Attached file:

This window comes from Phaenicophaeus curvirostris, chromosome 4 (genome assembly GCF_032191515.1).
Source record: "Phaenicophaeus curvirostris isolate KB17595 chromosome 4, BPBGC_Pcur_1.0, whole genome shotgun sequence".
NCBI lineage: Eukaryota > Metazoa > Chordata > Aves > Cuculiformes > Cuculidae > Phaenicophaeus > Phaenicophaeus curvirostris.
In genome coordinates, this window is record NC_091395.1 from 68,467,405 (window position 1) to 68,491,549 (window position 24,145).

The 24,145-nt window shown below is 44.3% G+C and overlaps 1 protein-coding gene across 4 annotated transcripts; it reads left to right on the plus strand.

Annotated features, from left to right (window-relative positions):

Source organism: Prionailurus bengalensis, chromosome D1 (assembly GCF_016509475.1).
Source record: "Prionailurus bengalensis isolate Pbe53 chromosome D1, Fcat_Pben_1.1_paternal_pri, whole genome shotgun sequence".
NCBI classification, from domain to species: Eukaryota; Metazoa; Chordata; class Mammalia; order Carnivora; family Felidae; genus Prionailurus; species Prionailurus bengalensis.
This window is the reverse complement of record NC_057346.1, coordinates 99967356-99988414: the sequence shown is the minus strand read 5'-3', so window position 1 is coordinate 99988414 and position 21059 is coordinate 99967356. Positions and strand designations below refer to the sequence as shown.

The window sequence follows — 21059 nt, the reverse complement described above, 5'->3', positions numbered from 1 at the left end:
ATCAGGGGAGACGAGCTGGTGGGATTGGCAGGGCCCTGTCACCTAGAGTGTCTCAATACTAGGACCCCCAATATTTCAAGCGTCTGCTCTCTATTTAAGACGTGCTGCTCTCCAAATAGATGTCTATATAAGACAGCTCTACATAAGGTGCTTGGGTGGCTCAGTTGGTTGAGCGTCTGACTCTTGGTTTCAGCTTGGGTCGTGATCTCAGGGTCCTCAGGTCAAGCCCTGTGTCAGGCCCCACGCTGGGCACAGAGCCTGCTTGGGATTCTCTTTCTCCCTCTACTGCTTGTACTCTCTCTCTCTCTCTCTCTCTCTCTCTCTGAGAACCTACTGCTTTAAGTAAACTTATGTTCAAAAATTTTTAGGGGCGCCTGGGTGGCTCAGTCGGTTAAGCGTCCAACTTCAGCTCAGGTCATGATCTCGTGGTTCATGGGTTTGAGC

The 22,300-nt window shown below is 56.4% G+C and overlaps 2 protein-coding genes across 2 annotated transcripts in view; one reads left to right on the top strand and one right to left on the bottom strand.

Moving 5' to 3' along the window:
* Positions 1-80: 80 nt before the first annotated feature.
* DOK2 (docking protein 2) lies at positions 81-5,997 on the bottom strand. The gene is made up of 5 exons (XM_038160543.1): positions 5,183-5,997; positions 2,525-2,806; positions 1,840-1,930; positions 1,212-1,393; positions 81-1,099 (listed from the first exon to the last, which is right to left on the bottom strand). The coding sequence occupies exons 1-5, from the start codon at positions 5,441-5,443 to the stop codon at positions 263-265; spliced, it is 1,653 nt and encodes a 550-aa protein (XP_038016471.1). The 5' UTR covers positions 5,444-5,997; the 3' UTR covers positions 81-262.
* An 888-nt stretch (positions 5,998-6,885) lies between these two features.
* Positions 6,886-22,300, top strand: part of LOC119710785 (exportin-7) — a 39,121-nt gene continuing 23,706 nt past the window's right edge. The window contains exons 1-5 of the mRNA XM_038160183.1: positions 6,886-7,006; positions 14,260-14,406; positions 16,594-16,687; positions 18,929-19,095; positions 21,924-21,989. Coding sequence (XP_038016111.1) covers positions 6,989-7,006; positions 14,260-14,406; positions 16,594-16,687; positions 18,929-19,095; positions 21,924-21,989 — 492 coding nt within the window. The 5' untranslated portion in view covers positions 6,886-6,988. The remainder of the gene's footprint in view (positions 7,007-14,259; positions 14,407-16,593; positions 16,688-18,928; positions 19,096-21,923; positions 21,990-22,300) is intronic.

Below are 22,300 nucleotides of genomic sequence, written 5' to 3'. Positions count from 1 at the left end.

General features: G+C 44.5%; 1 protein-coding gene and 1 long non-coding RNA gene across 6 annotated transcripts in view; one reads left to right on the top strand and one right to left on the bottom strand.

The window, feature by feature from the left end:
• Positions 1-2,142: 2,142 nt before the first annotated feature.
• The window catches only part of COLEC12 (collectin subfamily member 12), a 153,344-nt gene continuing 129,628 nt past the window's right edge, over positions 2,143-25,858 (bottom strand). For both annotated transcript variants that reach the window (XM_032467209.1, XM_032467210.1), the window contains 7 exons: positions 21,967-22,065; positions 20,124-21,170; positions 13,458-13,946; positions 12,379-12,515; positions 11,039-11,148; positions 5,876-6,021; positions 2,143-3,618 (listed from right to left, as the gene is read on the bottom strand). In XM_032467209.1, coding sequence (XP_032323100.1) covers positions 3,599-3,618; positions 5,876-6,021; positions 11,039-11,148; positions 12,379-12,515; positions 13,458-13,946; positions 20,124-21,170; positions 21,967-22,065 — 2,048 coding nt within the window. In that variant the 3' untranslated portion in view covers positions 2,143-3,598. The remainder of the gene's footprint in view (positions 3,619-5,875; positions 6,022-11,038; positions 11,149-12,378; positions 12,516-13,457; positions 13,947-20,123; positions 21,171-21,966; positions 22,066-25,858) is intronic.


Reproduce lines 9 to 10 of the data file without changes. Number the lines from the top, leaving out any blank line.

NCBI classification, from domain to species: Eukaryota; Metazoa; Chordata; class Mammalia; order Carnivora; family Felidae; genus Prionailurus; species Prionailurus bengalensis.
This window is the reverse complement of record NC_057346.1, coordinates 99967356-99988414: the sequence shown is the minus strand read 5'-3', so window position 1 is coordinate 99988414 and position 21059 is coordinate 99967356. Positions and strand designations below refer to the sequence as shown.